Saturday, 5 November 2011

The Things You Learn When Researching ...

I took a break from Underground this afternoon and did some work on another of my projects—The Harper’s Word.  Set in fifth century Wales, this retelling of the folk story Math ap Mathonwy requires a lot more research than I’m used to doing.  I’ve become used to writing late seventeenth and early eighteenth century English stories, and while (being half Welsh) I’ve always had a soft spot for the mythology, my knowledge of the relevant history is sketchy at best. (For more information on The Harper’s Word, visit

So, mostly caught up on labour law readings, I settled in to do some research.  An interesting fact for you: I’m blind, which means every book that’s of use to me for research purposes has to be scanned before I can read it.  Special software turns the resulting image into text, and then the screen reader reads the text aloud in a Steven Hawking-type voice that I can speed up to about 250 or 300 words a minute, depending on the quality of the scan and the style of writing (legalese goes much more slowly!).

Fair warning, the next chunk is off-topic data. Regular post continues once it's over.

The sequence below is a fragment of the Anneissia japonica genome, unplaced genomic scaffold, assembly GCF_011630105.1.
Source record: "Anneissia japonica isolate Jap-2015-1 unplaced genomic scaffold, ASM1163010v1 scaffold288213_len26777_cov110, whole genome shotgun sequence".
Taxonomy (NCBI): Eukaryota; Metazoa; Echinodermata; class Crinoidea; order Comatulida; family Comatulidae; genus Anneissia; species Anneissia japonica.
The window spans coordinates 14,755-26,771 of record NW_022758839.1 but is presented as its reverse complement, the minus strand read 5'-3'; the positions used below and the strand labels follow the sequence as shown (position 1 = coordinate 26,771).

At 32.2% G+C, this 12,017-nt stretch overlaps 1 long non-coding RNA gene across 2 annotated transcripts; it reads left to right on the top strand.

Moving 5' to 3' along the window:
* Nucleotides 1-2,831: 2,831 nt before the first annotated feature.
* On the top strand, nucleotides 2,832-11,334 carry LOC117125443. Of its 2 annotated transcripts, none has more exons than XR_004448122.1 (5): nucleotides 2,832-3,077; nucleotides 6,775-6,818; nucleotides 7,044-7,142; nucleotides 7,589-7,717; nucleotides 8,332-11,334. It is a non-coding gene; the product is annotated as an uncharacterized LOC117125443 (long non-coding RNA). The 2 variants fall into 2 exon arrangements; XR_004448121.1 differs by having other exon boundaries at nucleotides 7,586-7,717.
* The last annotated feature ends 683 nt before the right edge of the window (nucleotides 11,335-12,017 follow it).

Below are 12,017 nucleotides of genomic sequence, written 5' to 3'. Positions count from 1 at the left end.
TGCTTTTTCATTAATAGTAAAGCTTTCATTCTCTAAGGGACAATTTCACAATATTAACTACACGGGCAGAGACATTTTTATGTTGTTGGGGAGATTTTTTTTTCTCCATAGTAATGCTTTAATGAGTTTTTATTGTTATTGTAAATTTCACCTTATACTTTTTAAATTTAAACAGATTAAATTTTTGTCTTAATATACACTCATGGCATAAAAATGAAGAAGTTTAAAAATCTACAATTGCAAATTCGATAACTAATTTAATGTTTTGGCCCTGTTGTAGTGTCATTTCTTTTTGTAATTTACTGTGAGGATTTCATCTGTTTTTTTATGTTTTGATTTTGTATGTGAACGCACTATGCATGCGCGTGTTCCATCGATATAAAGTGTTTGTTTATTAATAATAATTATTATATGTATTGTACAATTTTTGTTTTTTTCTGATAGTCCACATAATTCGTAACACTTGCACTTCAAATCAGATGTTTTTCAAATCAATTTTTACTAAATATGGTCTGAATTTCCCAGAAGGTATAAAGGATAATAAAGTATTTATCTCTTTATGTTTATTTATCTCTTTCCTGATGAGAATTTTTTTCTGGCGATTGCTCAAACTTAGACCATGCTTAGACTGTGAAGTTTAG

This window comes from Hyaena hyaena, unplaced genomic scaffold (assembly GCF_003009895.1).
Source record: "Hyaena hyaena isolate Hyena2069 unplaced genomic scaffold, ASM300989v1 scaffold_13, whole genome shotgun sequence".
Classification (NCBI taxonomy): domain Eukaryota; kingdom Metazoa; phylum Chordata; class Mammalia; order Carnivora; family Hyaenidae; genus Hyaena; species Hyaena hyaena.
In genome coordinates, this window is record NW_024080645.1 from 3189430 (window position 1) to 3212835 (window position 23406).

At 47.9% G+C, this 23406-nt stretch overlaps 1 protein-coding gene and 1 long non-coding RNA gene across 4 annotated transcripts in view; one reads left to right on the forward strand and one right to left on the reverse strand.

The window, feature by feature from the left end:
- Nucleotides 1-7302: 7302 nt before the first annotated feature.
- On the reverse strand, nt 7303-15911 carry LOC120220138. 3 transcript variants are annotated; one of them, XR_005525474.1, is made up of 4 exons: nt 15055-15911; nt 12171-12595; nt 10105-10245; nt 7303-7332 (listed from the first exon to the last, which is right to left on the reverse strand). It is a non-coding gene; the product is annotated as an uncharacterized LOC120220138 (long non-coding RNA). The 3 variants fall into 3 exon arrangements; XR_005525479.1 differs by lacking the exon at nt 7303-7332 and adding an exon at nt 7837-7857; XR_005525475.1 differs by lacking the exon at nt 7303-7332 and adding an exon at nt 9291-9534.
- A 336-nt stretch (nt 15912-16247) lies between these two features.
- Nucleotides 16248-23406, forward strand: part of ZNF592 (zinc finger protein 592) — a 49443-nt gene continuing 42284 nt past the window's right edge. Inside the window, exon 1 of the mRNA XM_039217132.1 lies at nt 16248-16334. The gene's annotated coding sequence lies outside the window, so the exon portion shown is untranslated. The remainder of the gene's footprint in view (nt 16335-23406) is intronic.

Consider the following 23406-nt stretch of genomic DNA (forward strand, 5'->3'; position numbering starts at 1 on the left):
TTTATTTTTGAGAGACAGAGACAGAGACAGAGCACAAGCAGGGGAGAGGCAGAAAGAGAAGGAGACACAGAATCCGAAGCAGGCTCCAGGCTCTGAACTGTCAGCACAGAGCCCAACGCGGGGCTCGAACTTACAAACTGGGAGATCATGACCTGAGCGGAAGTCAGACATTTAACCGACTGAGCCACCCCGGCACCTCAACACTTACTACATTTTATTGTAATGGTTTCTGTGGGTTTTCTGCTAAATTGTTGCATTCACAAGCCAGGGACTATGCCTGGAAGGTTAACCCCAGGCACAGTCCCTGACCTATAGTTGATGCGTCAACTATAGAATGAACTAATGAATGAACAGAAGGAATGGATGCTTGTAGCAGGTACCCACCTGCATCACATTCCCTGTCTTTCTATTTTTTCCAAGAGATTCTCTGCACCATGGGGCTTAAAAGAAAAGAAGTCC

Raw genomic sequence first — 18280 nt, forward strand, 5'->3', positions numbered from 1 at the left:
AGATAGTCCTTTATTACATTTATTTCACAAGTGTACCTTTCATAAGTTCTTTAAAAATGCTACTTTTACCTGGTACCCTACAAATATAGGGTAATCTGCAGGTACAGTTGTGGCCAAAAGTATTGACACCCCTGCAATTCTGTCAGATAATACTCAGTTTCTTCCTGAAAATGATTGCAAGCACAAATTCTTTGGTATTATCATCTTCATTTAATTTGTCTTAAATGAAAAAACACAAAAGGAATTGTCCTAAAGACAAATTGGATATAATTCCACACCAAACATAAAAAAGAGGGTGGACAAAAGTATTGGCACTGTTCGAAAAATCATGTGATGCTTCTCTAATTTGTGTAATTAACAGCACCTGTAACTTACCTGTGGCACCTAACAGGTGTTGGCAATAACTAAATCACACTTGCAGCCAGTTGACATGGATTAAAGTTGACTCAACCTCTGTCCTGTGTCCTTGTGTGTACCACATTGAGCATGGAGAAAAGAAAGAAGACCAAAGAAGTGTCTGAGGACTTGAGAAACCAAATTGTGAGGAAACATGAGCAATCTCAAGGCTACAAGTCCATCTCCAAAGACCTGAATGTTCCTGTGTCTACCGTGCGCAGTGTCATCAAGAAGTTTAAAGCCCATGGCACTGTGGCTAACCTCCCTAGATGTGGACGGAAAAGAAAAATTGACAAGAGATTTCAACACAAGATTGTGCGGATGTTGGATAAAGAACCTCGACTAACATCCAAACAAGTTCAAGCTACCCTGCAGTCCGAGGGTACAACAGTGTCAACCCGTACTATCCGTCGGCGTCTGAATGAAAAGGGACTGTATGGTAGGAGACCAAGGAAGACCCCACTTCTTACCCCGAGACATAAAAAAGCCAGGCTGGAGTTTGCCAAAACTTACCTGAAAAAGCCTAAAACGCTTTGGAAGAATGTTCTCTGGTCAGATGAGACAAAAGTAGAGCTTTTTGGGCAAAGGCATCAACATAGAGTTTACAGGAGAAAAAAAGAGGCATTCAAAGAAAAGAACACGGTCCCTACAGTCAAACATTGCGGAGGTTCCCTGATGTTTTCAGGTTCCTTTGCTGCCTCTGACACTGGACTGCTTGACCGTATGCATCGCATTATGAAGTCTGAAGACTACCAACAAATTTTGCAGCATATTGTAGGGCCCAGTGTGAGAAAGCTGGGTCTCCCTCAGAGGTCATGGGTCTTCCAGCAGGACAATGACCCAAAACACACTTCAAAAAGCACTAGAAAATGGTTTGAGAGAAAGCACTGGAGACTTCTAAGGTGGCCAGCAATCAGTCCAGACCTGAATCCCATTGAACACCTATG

This afternoon, I scanned a copy of Lords of Battle: The World of the Celtic Warrior by Stephen Allen, and the majority of Taste: The History of Britain Through its Food by Kate Colquhoun.  While I haven’t had a chance to read either in full yet (I put on an audio book of Terry Goodkind—great fantasy author!—to pass the time while scanning), I did pick out a couple of interesting facts that I thought you might like to know:

  1. Celts were famed for their bacon—is it any wonder we still get “Full Scottish/English/Irish breakfasts” at those lovely B&Bs?
  2. The Romans developed pocketknives and folding spoons to take their utensils with them when they travelled.
  3. My personal favourite: The Romans thought the British Celts were drunks.  The Celts drank Roman wine undiluted, while the Romans always diluted it; and the Celtic ale was said to inspire grand hangovers.  Funnily enough, the English translation of the Scots Gaelic word for hangover is, literally, “A headache with regrets.”  The things I remember from Gaelic class …

I’ll let you know if any other interesting tidbits turn up in either book—or in any others I happen to scan for research in future. 

Tomorrow, if I can put the law books aside for a little, I’ll be hunting for information on early curriculum at the Faculty of Medicine of Queen’s University.  Standby—Underground, “Chapter Two: A Gentleman’s Education” is coming soon to!

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